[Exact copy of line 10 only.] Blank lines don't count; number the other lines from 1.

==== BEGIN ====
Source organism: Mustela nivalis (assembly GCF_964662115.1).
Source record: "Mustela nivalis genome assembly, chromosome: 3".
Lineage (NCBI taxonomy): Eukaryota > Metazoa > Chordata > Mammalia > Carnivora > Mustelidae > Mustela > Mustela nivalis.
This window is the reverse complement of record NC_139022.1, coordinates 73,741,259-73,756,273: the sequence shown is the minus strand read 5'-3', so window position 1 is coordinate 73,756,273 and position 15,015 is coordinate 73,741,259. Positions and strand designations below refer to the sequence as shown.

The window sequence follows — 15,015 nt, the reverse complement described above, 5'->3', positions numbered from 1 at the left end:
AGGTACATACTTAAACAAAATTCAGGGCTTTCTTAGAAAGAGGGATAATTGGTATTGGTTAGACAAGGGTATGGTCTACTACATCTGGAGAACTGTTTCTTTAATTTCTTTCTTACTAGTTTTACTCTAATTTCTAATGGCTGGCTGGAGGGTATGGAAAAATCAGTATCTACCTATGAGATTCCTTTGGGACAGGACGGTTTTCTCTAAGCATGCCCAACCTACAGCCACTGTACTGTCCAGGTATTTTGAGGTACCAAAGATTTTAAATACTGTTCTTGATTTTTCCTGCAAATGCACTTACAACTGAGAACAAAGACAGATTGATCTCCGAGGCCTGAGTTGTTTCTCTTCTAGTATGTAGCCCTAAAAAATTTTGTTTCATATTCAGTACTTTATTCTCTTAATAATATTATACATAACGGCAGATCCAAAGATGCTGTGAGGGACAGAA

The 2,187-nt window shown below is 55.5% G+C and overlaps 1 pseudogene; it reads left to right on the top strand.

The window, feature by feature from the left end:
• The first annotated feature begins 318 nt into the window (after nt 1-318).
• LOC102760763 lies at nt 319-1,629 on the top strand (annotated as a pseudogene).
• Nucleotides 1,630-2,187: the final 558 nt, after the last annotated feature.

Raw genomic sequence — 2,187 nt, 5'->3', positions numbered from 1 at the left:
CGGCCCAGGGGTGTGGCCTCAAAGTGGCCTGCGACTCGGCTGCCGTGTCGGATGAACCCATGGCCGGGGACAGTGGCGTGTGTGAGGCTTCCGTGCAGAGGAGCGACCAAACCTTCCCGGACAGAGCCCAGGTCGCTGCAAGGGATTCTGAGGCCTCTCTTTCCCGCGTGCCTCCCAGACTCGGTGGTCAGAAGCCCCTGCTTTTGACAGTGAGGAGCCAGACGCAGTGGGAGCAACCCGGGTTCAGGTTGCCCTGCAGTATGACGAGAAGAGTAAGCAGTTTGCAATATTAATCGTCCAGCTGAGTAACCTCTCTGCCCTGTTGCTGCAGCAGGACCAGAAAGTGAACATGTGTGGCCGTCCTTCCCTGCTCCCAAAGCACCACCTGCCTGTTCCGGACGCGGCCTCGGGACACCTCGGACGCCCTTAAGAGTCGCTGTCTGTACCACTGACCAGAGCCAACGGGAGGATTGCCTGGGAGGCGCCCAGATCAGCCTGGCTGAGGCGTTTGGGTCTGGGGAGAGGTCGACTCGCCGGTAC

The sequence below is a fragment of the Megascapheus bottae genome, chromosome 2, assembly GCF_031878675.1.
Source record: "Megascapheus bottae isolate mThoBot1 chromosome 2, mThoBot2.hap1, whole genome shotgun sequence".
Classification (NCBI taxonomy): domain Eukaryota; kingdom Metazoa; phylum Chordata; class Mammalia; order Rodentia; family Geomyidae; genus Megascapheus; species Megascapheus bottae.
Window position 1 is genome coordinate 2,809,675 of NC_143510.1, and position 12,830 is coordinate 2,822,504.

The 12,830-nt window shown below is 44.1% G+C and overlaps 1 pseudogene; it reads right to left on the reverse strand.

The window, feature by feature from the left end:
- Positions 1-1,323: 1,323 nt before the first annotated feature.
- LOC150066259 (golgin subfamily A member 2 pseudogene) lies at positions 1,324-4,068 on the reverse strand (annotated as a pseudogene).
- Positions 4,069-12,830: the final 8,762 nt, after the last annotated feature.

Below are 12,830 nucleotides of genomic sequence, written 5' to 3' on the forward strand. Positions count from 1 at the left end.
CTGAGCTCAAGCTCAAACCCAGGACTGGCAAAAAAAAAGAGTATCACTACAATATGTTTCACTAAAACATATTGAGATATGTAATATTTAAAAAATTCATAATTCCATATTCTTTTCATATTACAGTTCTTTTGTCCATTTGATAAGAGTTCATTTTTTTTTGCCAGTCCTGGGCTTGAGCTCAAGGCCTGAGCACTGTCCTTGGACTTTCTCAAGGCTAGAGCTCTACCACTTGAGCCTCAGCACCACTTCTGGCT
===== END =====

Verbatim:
• LOC102760763 lies at nt 319-1,629 on the top strand (annotated as a pseudogene).